President Obama, in his budget proposal in February, called for an end to Saturday mail delivery and other cost-cutting by the Postal Service. The Senate is to consider a bill this week that would allow the Postal Service to consider ending Saturday mail after two years.
The service also has plans to close more than 200 mail processing plants, which would end next-day delivery of First Class Mail.
"Everybody has a desire to get away from checks and move more electronic," JPMorgan's Kerwick said. "This is placing greater urgency around making that happen."
"The mail will take longer to cycle through," Kerwick said.
To be sure, many mid-sized businesses use check-writing software and are in no rush to install new systems, said Lex Litton, a consultant with Phoenix-Hecht, which specializes in collecting paper checks at third-party processing centers.
A little more than half of payments received by larger companies still arrive by check, said Litton. For smaller companies about three-quarters are on paper.
Overall, paper payments to businesses are decreasing by a couple of percentage points a year, Litton said, citing surveys by his firm.
One reason for slow adoption is convenience. Sending checks in envelopes can allow businesses to easily add information that clarifies what they are paying and what discounts they might be applying.
"I'm an advocate of both" paper and electronic payments, said Ron Tauscher, a senior product manager in Citigroup's Global Transaction Services business.
Tauscher said he is discussing the Postal Service issues with Citigroup's customers. "It is clearly an opportunity to talk about their receivables," he said.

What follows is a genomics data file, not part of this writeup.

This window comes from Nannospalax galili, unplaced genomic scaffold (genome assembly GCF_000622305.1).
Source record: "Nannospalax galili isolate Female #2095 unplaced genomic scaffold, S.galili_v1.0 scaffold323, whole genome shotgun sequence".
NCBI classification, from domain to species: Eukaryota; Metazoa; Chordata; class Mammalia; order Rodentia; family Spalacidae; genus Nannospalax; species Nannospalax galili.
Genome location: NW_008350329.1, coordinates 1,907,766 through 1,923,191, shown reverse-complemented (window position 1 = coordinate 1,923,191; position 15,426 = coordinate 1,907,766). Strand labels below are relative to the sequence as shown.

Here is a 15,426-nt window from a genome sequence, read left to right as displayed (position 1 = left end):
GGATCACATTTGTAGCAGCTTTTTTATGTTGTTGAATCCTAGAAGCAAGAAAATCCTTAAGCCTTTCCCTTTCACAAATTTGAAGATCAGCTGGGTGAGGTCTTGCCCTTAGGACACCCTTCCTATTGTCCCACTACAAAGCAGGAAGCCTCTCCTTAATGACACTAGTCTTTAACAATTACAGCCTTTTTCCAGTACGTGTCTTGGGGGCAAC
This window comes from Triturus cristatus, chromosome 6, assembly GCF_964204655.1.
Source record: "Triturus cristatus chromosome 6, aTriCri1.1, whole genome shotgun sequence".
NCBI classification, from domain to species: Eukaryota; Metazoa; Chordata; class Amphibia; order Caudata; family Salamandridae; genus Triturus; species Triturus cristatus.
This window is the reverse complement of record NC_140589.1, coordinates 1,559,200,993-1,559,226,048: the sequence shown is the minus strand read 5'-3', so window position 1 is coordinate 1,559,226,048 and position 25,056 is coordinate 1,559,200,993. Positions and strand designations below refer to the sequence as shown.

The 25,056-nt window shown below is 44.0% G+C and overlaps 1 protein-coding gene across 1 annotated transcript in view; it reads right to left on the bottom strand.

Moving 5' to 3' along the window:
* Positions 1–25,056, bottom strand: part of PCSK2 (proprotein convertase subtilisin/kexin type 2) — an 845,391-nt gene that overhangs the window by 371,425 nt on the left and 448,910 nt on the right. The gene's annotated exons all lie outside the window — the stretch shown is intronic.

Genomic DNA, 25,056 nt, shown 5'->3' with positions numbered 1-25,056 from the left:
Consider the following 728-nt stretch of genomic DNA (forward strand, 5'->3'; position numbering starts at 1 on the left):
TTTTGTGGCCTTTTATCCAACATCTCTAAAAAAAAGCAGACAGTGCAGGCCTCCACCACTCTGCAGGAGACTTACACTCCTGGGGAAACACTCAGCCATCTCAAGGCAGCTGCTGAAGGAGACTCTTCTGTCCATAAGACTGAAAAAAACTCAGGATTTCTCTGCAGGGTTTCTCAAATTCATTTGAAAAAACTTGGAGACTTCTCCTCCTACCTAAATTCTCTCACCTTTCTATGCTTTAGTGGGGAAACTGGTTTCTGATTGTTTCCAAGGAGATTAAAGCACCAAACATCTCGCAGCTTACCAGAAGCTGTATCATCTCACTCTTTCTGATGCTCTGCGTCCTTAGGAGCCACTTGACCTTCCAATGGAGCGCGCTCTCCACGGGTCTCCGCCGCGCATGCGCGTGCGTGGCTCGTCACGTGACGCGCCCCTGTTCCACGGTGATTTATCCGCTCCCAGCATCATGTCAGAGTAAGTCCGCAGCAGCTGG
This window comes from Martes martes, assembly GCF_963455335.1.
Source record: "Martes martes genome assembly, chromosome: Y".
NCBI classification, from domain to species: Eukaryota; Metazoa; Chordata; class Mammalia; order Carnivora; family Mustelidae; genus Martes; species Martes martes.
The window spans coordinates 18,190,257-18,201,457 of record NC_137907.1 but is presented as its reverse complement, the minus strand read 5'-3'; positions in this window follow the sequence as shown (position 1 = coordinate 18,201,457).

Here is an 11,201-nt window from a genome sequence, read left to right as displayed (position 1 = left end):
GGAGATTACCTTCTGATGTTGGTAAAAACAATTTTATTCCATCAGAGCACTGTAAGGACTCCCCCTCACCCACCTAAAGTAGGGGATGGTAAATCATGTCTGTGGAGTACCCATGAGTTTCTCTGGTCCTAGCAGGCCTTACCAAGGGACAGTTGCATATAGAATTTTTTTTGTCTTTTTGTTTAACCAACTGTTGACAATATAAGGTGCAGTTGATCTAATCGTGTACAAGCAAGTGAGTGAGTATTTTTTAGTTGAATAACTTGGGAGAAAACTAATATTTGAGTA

For payments still sent by check, some banks offer lockbox processing centers across the United States. Citigroup, JPMorgan and Wells Fargo together account for 35 of them. Crews from the centers go to nearby Postal Service sorting facilities around the clock to pick up envelopes with checks to be deposited quickly.
Known as remittance mail, the envelopes would get special treatment under the Postal Service's plans to cut costs, noted Litton. Banks would be able to continue to pick up those envelopes seven days a week even as first-class deliveries to businesses would become less frequent.
As a result, businesses may sign up for the lockbox services, Wells Fargo's Peltz said.
Litton said remittance mail would still likely move more slowly than today, though that is not certain. Regardless, the threat of delays is useful to the banks. "This looks like an opportunity to say there is one more advantage to electronic payments," said Litton.
At Bank of America Merrill Lynch, Paul Simpson, head of global transaction services, said the bank is talking to clients about electronic payment options as well as looking at new ways to enhance and speed up deposit and lockbox services. Depending on the postal service's consolidation plans, the bank could look at partnership opportunities at post office locations, where the bank could process checks and immediately capture electronic images of these payments.
A partnership with the U.S. Postal Service could help "create revenue streams that benefit both parties," Simpson said.